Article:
In which state are you most likely to be killed by a firearm: Wyoming, Texas, Pennsylvania or California?

Here are firearm deaths per 100,000 for each state:

Wyoming = 26.1

Texas = 15.6

Pennsylvania = 14.1

California = 9

Wyoming looks terrible, right? California appears to be the best, about 3 times safer than Wyoming, right?

Let's dig a little deeper. What percent of firearm deaths are homicide ?

Wyoming = 12% or 3.1 firearm homicides per 100,000 (26.1 x 12%)

Texas = 35% or 5.5 firearm homicides per 100,000 (15.6 x 35%)

Pennsylvania = 36% or 5.1 firearm homicides per 100,000 (14.1 x 36%)

California = 42% or 3.8 firearm homicides per 100,000 (9 x 42%)

Now Wyoming is the safest state, even though California has more gun restrictions.

Pennsylvania is on a par with Texas, even though Texas has fewer gun restrictions.

Unfortunately, charts like the ones from the CDC are misleading unless one digs a little deeper.

Most of the non-homicide gun deaths are suicide, which is terrible, yet this is a post on mass homicide.

Homicide percentage by state source here (you can click "State by State" in upper right corner to see each state's stats):


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Fascinating, thanks for this further break down. Any idea why there are so many guns in Wyoming, deaths or not?

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Wyoming is very desolate. Guns provide protection from bears, coyotes, snakes. Hunting is popular. People collect and respect their guns. People register their firearms.

By the way, for what it's worth, I had the same reaction you did when I saw the chart: "Whoa, look at Wyoming!" The "death by firearm" charts based on the CDC data are mostly made up of suicides not homicides, so it's not very meaningful to include them in a post on mass shootings unless you adjust for and isolate homicides. Yet when a chart supports the conclusion we're seeking, it's easy to accept it and stop digging (not pointing fingers, I've made this mistake too).

As a country, we absolutely should outlaw military-style assault weapons. People can still protect themselves and hunt without owning these mass killing machines.

But in terms of answering the question "how can we reduce mass shootings?" we need to include an honest discussion about mental health. What can parents do when they suspect their child is headed down this path?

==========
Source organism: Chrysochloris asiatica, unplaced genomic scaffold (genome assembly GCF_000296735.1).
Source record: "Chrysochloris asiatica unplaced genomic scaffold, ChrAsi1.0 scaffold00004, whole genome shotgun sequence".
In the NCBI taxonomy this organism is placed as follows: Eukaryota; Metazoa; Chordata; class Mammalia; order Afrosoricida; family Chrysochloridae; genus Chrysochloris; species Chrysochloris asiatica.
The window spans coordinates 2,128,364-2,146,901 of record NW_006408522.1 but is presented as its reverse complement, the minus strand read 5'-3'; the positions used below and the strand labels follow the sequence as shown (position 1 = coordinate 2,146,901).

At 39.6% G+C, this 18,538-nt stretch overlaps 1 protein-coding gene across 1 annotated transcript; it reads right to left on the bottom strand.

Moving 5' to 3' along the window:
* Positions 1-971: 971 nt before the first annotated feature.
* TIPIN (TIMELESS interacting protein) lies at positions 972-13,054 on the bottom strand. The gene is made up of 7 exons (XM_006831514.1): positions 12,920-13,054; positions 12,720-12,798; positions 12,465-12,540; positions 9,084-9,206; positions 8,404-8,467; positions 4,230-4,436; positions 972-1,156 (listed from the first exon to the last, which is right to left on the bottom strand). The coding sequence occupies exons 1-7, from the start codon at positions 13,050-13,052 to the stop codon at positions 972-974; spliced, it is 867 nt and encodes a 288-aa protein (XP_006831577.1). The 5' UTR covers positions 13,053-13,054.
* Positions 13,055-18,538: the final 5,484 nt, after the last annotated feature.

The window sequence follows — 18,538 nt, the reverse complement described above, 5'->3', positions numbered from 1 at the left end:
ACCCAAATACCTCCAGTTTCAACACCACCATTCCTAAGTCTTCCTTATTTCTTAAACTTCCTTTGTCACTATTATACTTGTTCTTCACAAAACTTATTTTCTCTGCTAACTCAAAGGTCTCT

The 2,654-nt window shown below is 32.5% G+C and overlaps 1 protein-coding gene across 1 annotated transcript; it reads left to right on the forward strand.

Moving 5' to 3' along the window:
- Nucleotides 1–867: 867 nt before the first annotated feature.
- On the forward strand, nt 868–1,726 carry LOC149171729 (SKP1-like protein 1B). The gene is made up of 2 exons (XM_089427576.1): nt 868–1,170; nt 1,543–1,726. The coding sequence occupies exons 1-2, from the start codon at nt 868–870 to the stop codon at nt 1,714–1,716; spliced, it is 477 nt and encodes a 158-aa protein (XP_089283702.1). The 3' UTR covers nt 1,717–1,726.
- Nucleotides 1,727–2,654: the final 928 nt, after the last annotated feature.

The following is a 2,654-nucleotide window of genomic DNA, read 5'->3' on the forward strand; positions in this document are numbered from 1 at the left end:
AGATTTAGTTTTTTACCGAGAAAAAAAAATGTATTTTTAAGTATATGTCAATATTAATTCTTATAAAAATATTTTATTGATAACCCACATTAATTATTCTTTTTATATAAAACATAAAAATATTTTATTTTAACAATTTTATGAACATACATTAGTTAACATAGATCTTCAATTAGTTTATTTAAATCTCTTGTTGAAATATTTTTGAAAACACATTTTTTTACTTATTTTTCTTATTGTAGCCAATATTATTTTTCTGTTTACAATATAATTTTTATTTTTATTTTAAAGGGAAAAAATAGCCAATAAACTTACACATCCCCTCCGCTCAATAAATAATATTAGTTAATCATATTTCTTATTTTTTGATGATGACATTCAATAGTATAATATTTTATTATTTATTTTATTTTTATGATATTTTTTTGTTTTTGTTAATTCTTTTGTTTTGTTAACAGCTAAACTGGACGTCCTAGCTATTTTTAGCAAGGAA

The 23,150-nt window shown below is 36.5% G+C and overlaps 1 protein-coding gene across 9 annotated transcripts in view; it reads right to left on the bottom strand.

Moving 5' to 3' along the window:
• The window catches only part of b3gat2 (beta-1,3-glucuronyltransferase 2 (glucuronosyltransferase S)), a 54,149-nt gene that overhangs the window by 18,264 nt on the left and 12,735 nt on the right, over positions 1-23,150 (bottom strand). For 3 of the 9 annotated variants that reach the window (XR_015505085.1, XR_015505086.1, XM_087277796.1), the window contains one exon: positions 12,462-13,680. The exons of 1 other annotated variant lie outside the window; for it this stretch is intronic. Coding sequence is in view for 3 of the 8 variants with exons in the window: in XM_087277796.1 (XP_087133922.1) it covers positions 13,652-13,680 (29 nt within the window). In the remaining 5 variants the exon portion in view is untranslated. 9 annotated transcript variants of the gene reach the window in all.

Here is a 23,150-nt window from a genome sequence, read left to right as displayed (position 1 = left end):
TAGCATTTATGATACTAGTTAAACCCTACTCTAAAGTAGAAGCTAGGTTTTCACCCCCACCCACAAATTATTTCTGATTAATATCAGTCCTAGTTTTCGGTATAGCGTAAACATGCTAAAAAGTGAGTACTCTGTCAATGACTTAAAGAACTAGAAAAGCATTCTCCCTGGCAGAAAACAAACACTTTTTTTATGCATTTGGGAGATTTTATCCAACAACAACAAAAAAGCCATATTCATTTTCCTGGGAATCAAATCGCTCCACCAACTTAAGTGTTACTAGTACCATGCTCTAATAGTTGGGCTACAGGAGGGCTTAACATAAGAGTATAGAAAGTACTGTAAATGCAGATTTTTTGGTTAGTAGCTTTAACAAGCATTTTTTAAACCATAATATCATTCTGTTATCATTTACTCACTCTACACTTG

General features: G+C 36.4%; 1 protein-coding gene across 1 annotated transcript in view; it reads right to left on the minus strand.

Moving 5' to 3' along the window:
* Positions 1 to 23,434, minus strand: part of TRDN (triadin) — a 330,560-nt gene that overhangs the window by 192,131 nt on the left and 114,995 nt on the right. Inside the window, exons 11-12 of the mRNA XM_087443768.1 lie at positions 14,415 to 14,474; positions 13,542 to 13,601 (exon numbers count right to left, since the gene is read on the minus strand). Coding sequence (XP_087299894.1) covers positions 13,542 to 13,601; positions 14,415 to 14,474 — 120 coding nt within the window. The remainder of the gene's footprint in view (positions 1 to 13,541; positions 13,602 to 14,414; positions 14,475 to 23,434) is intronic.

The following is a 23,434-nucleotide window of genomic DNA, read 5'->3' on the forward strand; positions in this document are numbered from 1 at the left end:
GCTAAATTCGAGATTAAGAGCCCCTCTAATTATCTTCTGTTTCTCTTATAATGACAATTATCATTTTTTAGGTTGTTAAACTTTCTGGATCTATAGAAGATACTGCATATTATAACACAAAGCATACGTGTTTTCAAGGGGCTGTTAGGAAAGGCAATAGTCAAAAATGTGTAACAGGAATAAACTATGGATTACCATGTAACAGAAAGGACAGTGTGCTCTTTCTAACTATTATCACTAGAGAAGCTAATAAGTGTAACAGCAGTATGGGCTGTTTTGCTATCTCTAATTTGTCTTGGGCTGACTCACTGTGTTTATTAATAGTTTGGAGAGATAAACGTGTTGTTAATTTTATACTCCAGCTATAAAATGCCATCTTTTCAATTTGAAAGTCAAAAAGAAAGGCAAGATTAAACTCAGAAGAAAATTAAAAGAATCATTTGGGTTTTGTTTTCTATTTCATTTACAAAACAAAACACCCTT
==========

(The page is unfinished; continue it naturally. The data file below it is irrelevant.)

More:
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Good points, and the mental health question is only getting worse as our social structures fray under the weight of capitalism gone wild (50 richest Americans have more wealth than bottom 165 million people I think), mass incarceration, a hollowed out middle class, an indebted college graduate class, racism, social media reinforced narcissism and loneliness…. I won’t ramble on, but even though the guns execute the final tragedy, there is a so much structurally wrong with our society that even a flood of mental health resources probably could not compensate.

And this post I found while googling your assertions was fascinating about the low likelihood of being killed by an animal, even in Wyoming… ok good night 😴


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Interesting article. Even if you're unlikely to be killed by a wild animal, encounters are very common, including bears who break in to your home:


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Many such statistics (such as the "14 in the last 10 years") are created shortly after an incident. These statistics have a bias because of that. Consider if you dealt out a sequence of cards and noticed you had a run of two spades and wondered if spades occurred more often, so you look at the cards dealt to that point -- likely you'll find that spades did occur more often than other suits. If you trigger your statistics by events, of course the events will show up more often than if you look at some "average" interval.

Similarly, bias is introduced by your being aware of the event (ie, usually due to coverage by news media). That shouldn't affect properly sampled data, but it does affect people's perceptions (individually and as communities). Right now, just about every shooting far from you is in your local coverage. This magnification of coverage will affect how we see the issue. It also sells more ads.

Unfortunately, this magnification may also contribute to more shootings (or suicides, kidnappings, hijackings, or whatever else is the news de jour).

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What is the "age adjustment" you made? Would the results be different without an "age adjustment?

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May 9, 2023·edited May 9, 2023

Here’s a pretty good summary of age adjustment and why it’s important in epidemiology:


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Thanks. It would have been nice to see some detail on how the age adjustment was done and what confounded it was correcting for.

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You: "This epidemic is out of control."

Me: "My friends at Moderna and Pfizer are working on a vaccine."

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Ok, starting with a deep breath.

As I said in my comments to a previous blog about mass shootings, trying to equate or even correlate all violence committed with guns to incidents like the recent mall shooting in TX does not work. There are differences between, accidental deaths such as hunting accidents and kids playing with guns in closets (which shouldn't happen), suicides, gang and criminal violence, and cases like this where an unhinged person decides to go on a rampage which really a form of terrorism more than anything else.